LCD Screens and Optoelectronics

Failure Analysis

Industrial Applications of FT-IR Microscopy

Defect Analysis of a CMOS Sensor by FT-IR Microscopy

The analysis of optoelectronic devices is quite complex since modern systems are highly miniaturized and composed of a multitude of materials. Especially the identification of microscopic contaminations is of particular interest as they can cause malfunctioning of the electronic device. Revealing the origin of the contamination and therefore allowing effective troubleshooting is one of the key applications of FT-IR microscopy.

It allows users to obtain an IR-spectrum of very small structures with a high lateral resolution, thereby revealing the chemical composition of an defined part of the sample. This makes FT-IR an indispensable tool for quality control and failure analysis of electronic sensors and other optoelectronics. It can help characterize defects, damages, contaminations and much more. It can even stimulate product development by characterizing infrared sensors.

Visual image of the CMOS sensor showing the typical Bayer-matrix.

Quality Control

Industrial Applications of Raman Microscopy

Investigate Contaminant Inside LCD Panel with Raman Microscopy

Watch how the SENTERRA II is used to investigate a piece from an LCD screen.

Displays, LEDs, LCDs and many more optoelectronical parts are laminated with protective layers of polymers or simply glued to glas surfaces. In both cases, meaning if the materials are transparent, confocal Raman microscopy has the power to look inside such assemblies.

Usually, very small contaminants like particles, fibers, dust and dirt are the culprits in such kinds of damages. Raman microscopy can not only find those microscopic impurities, it can identify them chemically to help discover the root cause of these product defects. Use it for damage analysis of:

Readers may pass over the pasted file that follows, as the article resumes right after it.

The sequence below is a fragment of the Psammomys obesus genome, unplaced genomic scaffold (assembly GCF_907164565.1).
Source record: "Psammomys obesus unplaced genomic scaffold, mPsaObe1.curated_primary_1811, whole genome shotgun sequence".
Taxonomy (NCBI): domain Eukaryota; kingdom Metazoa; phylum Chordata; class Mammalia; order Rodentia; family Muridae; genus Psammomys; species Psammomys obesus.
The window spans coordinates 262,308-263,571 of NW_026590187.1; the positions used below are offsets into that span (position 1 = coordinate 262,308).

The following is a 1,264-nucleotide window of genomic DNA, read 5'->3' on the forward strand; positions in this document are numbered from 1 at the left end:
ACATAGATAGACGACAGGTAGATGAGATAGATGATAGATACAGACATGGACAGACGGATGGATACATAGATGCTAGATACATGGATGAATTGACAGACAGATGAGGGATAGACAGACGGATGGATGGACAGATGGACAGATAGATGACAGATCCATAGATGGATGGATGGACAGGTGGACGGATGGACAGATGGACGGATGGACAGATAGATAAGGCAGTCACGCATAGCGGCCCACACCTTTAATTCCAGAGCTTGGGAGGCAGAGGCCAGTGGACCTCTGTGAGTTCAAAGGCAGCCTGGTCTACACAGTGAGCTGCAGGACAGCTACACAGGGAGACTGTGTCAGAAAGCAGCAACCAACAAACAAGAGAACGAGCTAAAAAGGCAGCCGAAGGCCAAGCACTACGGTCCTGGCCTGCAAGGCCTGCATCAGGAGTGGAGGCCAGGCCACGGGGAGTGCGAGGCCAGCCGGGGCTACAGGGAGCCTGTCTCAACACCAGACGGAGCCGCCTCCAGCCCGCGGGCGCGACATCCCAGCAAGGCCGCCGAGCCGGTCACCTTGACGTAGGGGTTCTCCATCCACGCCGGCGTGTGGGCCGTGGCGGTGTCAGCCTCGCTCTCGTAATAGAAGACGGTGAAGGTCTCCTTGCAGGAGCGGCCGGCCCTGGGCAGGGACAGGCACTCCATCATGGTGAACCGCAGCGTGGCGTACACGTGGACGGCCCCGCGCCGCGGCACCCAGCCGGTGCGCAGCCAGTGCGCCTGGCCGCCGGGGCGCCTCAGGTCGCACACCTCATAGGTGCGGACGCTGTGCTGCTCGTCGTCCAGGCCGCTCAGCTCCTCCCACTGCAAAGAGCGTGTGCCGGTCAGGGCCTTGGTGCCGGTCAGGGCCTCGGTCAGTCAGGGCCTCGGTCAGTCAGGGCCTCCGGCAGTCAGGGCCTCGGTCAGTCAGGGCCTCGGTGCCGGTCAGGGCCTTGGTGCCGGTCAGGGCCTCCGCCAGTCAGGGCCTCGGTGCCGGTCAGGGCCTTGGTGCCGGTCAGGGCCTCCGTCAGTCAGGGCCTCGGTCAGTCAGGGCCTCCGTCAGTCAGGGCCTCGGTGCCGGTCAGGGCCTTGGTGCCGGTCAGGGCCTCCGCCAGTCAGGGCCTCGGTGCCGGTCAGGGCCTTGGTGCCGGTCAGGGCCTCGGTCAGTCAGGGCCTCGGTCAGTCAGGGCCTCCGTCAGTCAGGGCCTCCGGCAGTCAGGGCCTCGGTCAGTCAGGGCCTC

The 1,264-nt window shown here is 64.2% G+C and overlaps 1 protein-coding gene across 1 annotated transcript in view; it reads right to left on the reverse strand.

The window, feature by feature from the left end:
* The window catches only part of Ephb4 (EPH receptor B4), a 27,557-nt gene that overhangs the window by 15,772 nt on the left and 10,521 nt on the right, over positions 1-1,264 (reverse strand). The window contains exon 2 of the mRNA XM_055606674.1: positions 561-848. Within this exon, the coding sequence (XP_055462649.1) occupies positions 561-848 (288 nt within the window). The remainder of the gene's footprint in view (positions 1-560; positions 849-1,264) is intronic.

• Screen and LCD assemblies
  • Touchpanels
  • Mounted sensors

Material Research

Optoelectronics Applications

Sensor and Detector Characterization Using FT-IR

Detectors are everywhere nowadays - in smartphones, thermometers, cameras, light switches and many other devices. But before these detectors can start their work in our everyday life, they have to be thoroughly characterized and optimized.

This is exactly where an FT-IR spectrometer can be broadly applied, examining detectors for the three basic parameters:

  • Spectral bandwidth of response (UV/VIS/IR/etc.)
  • Radiant power needed for a response
  • Sensor response time
Want to know more? Download our application note demonstrating the characterization of a detector using a powerful research FT-IR instrument.
Optoelectronics Applications

Applying FT-IR in the Development of VCSELs for Face Recognition

Vertical Cavity Surface Emitting Lasers (VCSEL) are a special type of semiconductor laser diodes which, unlike conventional edge-emitting laser diodes, emit perpendicular to the chip surface. This makes them easy to package as emitter arrays with hundreds of emitters on a single chip, which can then be placed in a smartphone (e.g. for face recognition).

In the analysis of VCSELs, FT-IR spectroscopy has proven to be a superior method compared to irradiance sensors and fast photodiodes. One of the many advantages is the possibility to determine emission spectra. Currently, research is focused on methods for characterizing VCSELs to support the theoretical modeling of VCSELs in basic research. You want to learn more?

Correlating the Chemical Composition and Microstructure with Electrical and Optoelectronic Properties

Optoelectronic devices primarily rely on an optical stimulus to generate electrical pulses, and vice versa. They are commonly used as sensors or detectors in electronic devices. 

SEM-based EDS and EBSD techniques are common analytical tools used in combination to investigate the correlation of the chemical composition and microstructure with optical, electrical and mechanical properties, and this down to the nanoscale. In-depth knowledge is possible with Bruker's advanced solutions for WDS, EDS, EBSD and TKD techniques to quantitatively measure the phase and orientation distributions. It allows, for instance, to investigate the effect of specific crystal orientation, strain and nature of grain or subgrain boundaries on the optoelectronic properties. In-situ correlation studies can also be conducted with Bruker's QUANTAX EBSD and Hysitron PI Series PicoIndenters.